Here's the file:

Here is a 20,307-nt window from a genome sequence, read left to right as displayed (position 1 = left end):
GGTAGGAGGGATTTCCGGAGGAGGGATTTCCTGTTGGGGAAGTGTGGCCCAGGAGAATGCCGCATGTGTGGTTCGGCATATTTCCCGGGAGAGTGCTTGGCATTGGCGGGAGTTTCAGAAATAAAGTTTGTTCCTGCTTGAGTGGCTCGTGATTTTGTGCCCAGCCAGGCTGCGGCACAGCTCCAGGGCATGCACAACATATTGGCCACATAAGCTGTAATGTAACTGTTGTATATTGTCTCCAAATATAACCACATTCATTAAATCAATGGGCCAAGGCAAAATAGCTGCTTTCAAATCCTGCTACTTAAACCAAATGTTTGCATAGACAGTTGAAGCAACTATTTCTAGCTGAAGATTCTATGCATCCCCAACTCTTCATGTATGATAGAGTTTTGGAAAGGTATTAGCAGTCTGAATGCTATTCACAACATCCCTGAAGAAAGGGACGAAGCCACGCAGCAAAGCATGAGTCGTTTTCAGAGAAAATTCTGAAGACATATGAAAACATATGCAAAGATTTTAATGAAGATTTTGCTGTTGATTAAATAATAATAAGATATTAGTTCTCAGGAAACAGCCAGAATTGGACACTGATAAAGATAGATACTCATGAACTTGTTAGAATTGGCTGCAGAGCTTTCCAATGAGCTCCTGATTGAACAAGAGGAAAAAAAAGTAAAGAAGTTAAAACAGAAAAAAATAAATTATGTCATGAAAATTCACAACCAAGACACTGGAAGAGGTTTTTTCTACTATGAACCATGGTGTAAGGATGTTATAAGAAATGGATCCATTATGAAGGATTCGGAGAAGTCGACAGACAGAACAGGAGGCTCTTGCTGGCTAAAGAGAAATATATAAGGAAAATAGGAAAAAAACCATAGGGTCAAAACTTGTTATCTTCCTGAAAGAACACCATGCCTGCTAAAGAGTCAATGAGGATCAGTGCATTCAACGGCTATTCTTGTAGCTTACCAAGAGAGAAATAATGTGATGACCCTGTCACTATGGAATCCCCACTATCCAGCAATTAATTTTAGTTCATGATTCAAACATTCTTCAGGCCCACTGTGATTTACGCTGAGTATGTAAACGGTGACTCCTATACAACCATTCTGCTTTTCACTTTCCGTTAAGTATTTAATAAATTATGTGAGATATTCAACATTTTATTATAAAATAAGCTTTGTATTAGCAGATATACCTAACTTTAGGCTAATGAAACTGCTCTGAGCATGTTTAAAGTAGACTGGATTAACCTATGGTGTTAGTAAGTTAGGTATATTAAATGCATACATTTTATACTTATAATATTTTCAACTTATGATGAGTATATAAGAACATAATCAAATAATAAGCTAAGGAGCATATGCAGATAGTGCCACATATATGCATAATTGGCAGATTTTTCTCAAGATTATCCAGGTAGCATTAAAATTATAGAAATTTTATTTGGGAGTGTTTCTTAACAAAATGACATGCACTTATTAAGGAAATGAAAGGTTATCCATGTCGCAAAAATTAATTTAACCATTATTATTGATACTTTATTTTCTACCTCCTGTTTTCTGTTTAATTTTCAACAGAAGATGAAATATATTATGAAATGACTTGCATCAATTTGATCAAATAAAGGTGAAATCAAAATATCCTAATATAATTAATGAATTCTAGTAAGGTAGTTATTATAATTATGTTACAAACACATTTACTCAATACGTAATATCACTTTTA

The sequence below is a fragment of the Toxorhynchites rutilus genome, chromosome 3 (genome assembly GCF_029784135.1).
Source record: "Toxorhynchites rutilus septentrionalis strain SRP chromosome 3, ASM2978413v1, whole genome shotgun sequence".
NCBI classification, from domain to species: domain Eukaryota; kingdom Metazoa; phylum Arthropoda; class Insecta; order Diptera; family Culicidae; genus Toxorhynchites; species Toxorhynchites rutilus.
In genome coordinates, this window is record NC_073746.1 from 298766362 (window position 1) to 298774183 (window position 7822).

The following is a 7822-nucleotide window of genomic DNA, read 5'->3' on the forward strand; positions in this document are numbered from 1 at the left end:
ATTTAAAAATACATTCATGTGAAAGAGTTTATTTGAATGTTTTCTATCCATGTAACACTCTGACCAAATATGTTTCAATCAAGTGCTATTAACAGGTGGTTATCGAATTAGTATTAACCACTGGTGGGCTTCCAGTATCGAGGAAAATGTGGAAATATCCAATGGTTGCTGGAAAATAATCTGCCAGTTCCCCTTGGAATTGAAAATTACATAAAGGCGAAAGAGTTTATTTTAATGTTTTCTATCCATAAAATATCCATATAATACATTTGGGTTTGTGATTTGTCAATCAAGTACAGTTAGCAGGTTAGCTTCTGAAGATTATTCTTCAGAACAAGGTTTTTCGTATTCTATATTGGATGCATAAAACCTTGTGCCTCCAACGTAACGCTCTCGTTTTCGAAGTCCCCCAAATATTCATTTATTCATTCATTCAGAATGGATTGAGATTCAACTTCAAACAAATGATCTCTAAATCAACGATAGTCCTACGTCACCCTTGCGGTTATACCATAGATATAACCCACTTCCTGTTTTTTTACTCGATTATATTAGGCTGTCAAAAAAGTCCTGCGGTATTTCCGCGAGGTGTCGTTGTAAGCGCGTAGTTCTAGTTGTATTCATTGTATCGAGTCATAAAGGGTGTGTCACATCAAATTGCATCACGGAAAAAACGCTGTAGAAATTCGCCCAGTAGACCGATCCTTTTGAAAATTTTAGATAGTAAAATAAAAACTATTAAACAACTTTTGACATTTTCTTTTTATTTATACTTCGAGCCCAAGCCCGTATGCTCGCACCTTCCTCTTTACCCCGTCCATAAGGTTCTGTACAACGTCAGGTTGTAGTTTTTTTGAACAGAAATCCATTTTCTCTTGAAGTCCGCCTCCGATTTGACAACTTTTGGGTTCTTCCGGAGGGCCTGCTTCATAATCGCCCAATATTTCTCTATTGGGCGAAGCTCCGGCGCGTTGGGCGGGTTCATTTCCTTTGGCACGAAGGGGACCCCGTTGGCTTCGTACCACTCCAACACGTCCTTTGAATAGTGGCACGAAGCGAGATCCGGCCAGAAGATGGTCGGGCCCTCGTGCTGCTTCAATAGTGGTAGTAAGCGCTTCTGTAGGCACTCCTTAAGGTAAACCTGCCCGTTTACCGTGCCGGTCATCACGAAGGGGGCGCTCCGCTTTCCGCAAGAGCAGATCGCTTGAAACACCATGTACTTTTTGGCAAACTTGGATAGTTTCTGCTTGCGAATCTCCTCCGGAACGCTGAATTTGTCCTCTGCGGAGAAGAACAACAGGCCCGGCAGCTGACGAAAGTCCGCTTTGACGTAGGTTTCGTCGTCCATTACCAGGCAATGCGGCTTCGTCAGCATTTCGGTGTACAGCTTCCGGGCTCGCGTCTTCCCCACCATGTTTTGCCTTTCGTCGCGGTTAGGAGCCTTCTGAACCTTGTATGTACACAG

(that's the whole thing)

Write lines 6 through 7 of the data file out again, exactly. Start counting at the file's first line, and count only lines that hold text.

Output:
In genome coordinates, this window is record NC_073746.1 from 298766362 (window position 1) to 298774183 (window position 7822).

The following is a 7822-nucleotide window of genomic DNA, read 5'->3' on the forward strand; positions in this document are numbered from 1 at the left end: